St Vincent and the Grenadines is located in the southeast Caribbean about 90 miles west of Barbados. The island group lie south of St Lucia and north of Grenada. The Grenadines are comprised of 32 islands and cays stretching south from St Vincent. The choice of yacht charter in St Vincent and the Grenadines is wide including both sail and motor yachts, bareboat, skippered and luxury crewed yacht charter on both monohulls and catamarans.
Only 8 of the Grenadines are populated and the remaining are bird sanctuaries and very popular for both hiking and snorkelling. All are volcanic in origin and deeply embellished with inlets where the sea washes up on fine white sandy beaches. St Vincent has lush green mountains. A yacht charter in St Vincent and the Grenadines also offers the opportunity to visit some of the sites used in the making of the film xPirates of the Caribbeanx. St Vincent and the Grenadines is a yacht charter destination for those looking for peace and seclusion.
Carib Indians aggressively prevented European settlement on St Vincent until the 18th century. African slaves, either shipwrecked or having escaped from one of the neighbouring islands and seeking refuge in St Vincent, intermarried with the Caribs and became known as Garifuna or Black Caribs. In 1719, French settlers cultivated coffee, tobacco, indigo, cotton, and sugar on plantations worked by enslaved Africans. In 1763 St Vincent was ceded to Britain. It was restored to French rule in 1779 but regained by the British under the Treaty of Paris in 1783. Conflict between the British and the Black Caribs lasted until 1796, when General Sir Ralph Abercromby crushed a revolt fomented by the French radical Victor Hugues. More than 5,000 Black Caribs were deported to Roatán, an island off the coast of Honduras.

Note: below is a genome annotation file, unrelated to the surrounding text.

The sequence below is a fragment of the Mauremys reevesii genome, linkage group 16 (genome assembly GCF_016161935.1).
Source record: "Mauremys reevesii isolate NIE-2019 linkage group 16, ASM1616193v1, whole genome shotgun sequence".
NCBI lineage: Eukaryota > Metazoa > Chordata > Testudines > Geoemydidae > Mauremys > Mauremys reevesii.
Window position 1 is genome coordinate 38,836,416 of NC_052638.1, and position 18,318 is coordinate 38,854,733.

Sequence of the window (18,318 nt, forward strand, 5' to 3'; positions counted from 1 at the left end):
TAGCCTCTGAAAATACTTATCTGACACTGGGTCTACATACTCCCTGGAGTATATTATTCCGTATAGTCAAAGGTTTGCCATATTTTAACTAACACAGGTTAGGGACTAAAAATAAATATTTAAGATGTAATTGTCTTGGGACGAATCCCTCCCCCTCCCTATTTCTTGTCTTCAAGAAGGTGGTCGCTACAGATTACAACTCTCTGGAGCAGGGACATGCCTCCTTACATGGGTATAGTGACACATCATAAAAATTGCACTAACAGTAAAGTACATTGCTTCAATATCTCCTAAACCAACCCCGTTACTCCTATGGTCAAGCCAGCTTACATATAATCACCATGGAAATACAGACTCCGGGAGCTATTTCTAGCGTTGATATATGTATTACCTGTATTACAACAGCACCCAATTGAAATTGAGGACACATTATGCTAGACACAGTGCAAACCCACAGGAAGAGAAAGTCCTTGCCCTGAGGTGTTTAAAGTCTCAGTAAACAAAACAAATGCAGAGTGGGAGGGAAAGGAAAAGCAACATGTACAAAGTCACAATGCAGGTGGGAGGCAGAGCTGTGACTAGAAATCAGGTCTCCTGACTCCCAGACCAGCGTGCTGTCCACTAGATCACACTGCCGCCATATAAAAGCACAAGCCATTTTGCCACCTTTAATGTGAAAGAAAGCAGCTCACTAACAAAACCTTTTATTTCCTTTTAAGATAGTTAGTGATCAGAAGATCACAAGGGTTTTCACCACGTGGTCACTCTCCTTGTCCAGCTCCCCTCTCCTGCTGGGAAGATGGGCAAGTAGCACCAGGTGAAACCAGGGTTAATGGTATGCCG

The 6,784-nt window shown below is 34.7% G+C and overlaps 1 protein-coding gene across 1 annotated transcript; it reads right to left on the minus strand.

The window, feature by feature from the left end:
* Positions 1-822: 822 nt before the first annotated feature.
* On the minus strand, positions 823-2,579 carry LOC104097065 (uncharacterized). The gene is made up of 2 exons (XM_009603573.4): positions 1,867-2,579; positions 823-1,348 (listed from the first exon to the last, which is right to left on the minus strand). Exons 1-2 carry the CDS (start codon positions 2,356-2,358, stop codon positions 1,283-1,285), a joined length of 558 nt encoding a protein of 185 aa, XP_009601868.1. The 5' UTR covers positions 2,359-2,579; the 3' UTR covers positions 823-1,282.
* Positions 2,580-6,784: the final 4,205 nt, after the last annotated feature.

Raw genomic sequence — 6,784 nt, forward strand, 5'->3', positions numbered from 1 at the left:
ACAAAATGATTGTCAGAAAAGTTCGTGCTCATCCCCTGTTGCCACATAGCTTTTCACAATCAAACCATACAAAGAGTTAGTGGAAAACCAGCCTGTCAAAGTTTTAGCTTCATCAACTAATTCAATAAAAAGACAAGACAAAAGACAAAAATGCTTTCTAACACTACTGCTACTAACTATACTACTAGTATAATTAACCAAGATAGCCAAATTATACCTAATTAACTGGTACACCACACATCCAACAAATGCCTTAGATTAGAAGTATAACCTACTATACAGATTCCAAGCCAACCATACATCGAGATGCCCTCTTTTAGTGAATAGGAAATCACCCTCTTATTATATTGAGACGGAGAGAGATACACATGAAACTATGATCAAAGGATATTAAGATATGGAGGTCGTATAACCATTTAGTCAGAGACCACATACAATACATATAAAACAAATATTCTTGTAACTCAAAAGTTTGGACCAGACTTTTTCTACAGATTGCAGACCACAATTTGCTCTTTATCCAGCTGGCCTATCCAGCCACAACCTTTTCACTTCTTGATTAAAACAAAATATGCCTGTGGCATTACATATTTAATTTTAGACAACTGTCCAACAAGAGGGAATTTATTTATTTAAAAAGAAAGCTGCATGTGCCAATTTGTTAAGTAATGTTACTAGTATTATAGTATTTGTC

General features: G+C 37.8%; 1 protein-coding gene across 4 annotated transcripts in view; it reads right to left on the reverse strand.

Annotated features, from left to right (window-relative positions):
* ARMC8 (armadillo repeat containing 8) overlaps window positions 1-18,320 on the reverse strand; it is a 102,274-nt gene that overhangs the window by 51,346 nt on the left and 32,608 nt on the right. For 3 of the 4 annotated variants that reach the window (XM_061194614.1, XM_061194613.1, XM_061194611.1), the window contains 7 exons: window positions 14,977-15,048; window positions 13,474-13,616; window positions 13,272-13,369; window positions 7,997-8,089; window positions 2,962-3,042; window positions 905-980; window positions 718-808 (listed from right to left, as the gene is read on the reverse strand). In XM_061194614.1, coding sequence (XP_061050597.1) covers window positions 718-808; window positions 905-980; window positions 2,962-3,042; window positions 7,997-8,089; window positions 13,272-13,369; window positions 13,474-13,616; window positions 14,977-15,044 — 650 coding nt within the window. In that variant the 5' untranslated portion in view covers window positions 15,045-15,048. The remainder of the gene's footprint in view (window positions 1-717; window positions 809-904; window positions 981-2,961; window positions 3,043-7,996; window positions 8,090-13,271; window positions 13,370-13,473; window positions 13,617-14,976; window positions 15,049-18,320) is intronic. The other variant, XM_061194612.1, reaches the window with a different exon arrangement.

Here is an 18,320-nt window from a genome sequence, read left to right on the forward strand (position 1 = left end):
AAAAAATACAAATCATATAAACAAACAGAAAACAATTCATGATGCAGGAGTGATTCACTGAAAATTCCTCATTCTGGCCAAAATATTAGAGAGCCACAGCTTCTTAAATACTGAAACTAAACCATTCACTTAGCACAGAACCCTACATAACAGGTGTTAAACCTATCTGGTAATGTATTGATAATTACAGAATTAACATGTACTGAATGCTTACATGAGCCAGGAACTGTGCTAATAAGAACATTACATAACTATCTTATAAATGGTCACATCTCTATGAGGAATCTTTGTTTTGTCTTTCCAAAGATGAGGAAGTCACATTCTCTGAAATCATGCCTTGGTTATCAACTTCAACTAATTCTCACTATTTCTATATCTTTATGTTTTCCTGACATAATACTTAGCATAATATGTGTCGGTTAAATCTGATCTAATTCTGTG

After slavery was abolished in 1834, labour shortages on the plantations resulted in the immigration of indentured servants. Portuguese came from the Atlantic island of Madeira and shiploads of East Indian labourers arrived between 1861-1880. Conditions remained harsh for both former slaves and immigrant agricultural workers, as depressed world sugar prices kept the economy stagnant until the turn of the century.
St Vincent was granted associate statehood status on October 27th, 1969, giving it complete control over its internal affairs. Following a referendum in 1979, under Milton Cato St Vincent and the Grenadines became the last of the Windward Islands to gain independence on the 10th anniversary of its associate statehood status, October 27th, 1979.
Year round winds in St Vincent and the Grenadines make for the perfect yacht charter holiday. During the summer months a prevailing 10 to 20 knot wind from the southeast blows. The winter months will see more challenging winds of 20 qto 25 knots generally from the northeast. Although St Vincent is below the hurricane belt there is always a possibility during the months of July to October. Check this with your yacht charter company. Average high temperatures range from 25°C to 30°C with the highest in July through October.
The major airport in St Vincent and the Grenadines is Joshua Airport on St Vincent. There are flights from Barbados, Puerto Rico, Saint Lucia, Martinique and Grenada. Both US Dollars and x Euro are used. Major credit cards may be accepted in hotels, restaurants and some shops. There are many places throughout the yacht charter area to change money. English is spoken throughout St Vincent and the Grenadines